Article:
“‘Withdrawn,’ ” Abby repeated. She was the one who had opened the letter, although both of them were reading it. The slow, considering way she spoke brought out all the word’s ramifications. Denny had withdrawn; he was withdrawn; he had withdrawn from the family years ago. What other middle-class American teenager lived the way he did—flitting around the country like a vagrant, completely out of his parents’ control, getting in touch just sporadically and neglecting whenever possible to give them any means of getting in touch with him? How had things come to such a pass? They certainly hadn’t allowed the other children to behave this way. Red and Abby looked at each other for a long, despairing moment.
Understandably, therefore, the subject that dominated Christmas that year was Denny’s leaving school. (He had decided school was a waste of money, was all he had to say, since he didn’t have the least idea what he wanted to do in life. Maybe in a year or two, he said.) His gayness, or his non-gayness, just seemed to get lost in the shuffle.
“I can almost see now why some families pretend they weren’t told,” Abby said after the holidays.
“Mm-hmm,” Red said, poker-faced. --This text refers to an alternate kindle_edition edition.
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The novel veers back and forth in time over the family's ages. We get the backstory of Red's parents and how they overcame a scandal and the Depression to come to Baltimore from the hill country to carve out a living. We learn how Abby and Red fell in love. We learn that even with decades of marriage, there are still secrets in the family that threaten its stability as they are revealed. We also learn about the fourth generation of Whitshanks who are Red and Abby's grandchildren.
Anne Tyler is a recognized master at character development. Almost all of her books are set in Baltimore and most unravel the complexities of family life and the relationships that both sustain and threaten us. We see how families react to various events, how they are formed and what pressures can split them apart. A Spool Of Blue Thread was a Man Booker nominee as well as an Orange Prize nominee. This book is recommended for readers of literary fiction and those interested in families and their relationships.
Top international reviews
And then, just as we've come to know them all, chuck in a horrible accident and then whizz back 50-60 years to tell us how Abby and Red got together. Then just as you're getting used to that, whizz back a couple more decades and introduce Red's parents, Junior and Linnie Mae (surely the most irritating character in any book for many a year). I found it really irritating.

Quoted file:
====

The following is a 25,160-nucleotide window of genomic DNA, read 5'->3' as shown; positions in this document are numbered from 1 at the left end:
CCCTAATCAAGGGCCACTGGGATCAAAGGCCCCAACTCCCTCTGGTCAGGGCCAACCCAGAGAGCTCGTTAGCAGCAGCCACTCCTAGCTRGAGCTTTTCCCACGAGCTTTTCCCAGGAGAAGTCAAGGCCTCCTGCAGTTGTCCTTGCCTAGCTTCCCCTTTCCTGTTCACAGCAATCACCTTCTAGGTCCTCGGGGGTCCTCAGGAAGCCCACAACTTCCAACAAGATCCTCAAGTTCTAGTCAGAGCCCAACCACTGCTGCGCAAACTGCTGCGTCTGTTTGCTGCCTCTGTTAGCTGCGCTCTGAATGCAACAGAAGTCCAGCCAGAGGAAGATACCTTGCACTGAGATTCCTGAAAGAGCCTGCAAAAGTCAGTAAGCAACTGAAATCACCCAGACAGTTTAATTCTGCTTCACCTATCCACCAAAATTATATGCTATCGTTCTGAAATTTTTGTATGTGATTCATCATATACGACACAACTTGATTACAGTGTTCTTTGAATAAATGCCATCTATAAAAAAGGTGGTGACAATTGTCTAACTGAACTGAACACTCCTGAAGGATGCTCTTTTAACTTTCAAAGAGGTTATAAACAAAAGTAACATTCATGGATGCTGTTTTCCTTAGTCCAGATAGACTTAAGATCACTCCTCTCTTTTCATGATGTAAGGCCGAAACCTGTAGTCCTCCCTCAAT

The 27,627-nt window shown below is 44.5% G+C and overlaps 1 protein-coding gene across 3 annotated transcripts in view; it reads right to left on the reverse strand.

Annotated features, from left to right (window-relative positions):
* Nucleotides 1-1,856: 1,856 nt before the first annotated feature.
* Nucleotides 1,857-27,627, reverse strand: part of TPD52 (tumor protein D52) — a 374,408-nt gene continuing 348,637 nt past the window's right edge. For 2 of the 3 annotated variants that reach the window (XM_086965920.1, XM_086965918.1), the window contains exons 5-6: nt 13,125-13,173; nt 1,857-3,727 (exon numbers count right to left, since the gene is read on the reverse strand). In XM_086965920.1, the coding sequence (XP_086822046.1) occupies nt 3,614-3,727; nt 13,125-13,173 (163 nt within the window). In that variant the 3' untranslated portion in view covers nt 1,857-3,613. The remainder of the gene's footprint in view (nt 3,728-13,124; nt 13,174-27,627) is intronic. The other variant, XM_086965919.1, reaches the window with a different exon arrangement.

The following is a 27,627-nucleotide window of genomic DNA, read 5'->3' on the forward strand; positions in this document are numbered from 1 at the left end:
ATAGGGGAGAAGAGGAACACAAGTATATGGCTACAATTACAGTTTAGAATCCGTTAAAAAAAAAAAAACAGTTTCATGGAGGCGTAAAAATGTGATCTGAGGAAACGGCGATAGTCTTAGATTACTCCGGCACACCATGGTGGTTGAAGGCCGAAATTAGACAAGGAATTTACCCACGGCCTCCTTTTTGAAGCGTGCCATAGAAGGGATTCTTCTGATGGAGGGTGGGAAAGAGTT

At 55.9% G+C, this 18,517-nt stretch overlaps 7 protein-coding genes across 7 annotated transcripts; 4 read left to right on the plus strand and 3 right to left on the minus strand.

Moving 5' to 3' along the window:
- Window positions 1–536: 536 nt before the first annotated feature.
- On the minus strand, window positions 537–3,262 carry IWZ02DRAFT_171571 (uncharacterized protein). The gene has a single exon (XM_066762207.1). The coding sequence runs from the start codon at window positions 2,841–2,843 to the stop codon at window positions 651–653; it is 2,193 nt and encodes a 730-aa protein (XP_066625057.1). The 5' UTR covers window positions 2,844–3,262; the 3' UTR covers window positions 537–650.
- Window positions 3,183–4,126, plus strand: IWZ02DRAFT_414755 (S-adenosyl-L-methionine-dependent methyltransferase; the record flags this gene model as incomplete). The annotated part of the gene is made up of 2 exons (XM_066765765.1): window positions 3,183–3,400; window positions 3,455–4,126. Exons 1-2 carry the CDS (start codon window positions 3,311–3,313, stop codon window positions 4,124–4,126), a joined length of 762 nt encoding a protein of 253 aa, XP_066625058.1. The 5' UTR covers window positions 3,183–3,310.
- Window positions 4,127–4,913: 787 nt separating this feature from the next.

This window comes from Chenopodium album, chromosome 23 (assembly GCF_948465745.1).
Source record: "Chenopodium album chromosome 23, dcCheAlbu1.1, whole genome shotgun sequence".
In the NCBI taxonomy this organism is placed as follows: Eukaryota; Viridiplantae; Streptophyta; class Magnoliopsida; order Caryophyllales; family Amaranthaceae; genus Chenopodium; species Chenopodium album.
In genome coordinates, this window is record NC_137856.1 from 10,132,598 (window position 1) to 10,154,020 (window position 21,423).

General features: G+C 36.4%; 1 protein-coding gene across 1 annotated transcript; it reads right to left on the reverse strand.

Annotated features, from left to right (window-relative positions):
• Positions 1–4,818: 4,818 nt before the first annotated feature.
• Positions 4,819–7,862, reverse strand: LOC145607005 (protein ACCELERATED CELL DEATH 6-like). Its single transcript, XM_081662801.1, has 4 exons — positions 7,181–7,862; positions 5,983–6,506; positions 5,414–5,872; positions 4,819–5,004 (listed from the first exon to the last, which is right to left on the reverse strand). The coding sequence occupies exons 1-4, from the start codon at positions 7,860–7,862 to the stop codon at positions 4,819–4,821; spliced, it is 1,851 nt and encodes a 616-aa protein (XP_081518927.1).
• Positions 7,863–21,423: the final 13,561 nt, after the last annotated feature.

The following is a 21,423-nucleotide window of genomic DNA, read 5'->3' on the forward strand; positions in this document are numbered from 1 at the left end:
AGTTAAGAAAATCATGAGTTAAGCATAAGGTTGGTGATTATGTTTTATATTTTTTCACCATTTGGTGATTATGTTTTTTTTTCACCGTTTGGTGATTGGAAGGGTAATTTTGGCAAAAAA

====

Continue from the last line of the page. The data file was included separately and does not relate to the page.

Had Taylor simply stuck to the tail of Abby and Red and their children, there's a nice story in here. Maybe if she'd throw in the 'how they met' as part of the main story that might also have worked. But Junior and Linnie Mae were just a step TOO far. As for the 'end' when it finally came, it was really not much of an ending at all.
It's been said that nobody writes families better than Anne Tyler. Sadly this one just gave me the sense that she got lost somewhere along the way. As others have said, it really did 'unravel' - and there was no particular reason for it to be called 'A Spool of Blue Thread' as nothing really sewed this together.
How does what is, essentially, a very normal family, and a normal life make such compelling reading? A Spool of Blue Thread explores the Whitshank family, starting with the matriarch, Abby. A very ordinary day with her four children, husband and assorted grandchildren on the porch, as she smiles through the much told story of how she and Red met. Time passes, and Abby and Red begin to age, in the normal, run of the mill way, that people do. The ordinary horror of how her children deal with this, how they can move from the house so meticulously built by Red's father, is fleshed out in a lot of detail, with tit bits emerging from their childhood, and old rivalries resurfacing. We learn about Abby and Red's parents, their childhoods. We learn the ins and outs, the celebrations, remorse, and closely kept secrets of the Whitshank family, and this novel is un-put-downable. It is the first time in a long while that I have had to slow myself down whilst reading because I couldn't bear to reach the end.
So, again I ask: how does something so banal make compelling reading? It is Tyler's genius. The telling details, the humour, the tiny glances and hand gestures that leave you craving her writing. Starting the novel and only a few pages in, I felt a sort of relaxed state come over me: I was in good hands. I trusted Tyler to take me wherever she was going, and I knew what followed would be nothing but brilliant.
An exemplary book: my winner for The Man Booker.
I'm not going to say much more. This is beautifully written (of course) full of under-stated humour and gentle irony. It's twisty and turny in a gentle way, and the characters are multi-faceted, and so unbelievably real. The narrative jumps about a bit, and that's one of the very few things I wasn't so keen on. And though less is more, I know that, still I wanted more - in particular on Denny.